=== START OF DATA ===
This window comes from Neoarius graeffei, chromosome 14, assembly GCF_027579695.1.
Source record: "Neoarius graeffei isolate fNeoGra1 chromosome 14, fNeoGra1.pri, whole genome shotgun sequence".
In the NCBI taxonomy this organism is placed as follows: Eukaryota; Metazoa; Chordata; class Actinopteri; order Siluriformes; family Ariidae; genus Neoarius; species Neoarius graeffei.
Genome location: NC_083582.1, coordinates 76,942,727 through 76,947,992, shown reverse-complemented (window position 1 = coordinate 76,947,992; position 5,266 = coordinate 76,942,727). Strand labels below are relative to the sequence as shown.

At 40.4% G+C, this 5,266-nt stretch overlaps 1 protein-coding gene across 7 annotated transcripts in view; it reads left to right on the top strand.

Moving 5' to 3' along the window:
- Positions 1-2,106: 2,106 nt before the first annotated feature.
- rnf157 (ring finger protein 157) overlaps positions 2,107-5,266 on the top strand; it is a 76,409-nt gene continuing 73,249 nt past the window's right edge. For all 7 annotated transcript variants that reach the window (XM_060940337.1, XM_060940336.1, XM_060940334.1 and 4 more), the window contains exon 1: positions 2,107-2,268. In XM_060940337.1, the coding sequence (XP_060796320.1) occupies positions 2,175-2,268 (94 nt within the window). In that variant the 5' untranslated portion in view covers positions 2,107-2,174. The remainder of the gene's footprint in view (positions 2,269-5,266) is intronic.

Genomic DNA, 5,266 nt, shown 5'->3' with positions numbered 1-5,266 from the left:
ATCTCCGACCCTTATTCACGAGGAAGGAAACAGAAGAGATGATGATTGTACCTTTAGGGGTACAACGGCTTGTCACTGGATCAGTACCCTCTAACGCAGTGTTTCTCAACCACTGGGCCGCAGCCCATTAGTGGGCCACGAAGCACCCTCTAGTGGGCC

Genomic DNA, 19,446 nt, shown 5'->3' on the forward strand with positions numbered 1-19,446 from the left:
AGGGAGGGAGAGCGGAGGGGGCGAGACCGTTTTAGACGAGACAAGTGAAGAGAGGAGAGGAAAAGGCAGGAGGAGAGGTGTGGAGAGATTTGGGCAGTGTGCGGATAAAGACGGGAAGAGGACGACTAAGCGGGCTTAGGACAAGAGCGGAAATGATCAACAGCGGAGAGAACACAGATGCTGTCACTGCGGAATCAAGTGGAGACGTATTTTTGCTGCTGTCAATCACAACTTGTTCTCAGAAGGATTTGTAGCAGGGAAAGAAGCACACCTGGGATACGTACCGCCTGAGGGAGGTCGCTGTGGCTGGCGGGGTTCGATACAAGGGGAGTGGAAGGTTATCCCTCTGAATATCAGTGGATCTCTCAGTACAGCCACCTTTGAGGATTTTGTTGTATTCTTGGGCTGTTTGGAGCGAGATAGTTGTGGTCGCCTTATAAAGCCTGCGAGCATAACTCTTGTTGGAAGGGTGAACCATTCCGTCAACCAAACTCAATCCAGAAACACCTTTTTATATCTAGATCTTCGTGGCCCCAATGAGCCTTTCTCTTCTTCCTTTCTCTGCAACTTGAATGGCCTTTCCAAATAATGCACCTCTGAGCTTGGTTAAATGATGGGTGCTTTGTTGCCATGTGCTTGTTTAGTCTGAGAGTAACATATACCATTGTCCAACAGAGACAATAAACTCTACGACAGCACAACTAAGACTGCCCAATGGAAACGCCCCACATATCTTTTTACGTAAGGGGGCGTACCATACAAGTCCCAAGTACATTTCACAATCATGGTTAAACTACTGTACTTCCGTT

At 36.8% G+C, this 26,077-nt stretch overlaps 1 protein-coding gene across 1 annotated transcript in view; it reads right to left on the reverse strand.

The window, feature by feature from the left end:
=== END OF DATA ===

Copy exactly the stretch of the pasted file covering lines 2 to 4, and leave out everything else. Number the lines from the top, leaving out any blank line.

Source record: "Neoarius graeffei isolate fNeoGra1 chromosome 14, fNeoGra1.pri, whole genome shotgun sequence".
In the NCBI taxonomy this organism is placed as follows: Eukaryota; Metazoa; Chordata; class Actinopteri; order Siluriformes; family Ariidae; genus Neoarius; species Neoarius graeffei.
Genome location: NC_083582.1, coordinates 76,942,727 through 76,947,992, shown reverse-complemented (window position 1 = coordinate 76,947,992; position 5,266 = coordinate 76,942,727). Strand labels below are relative to the sequence as shown.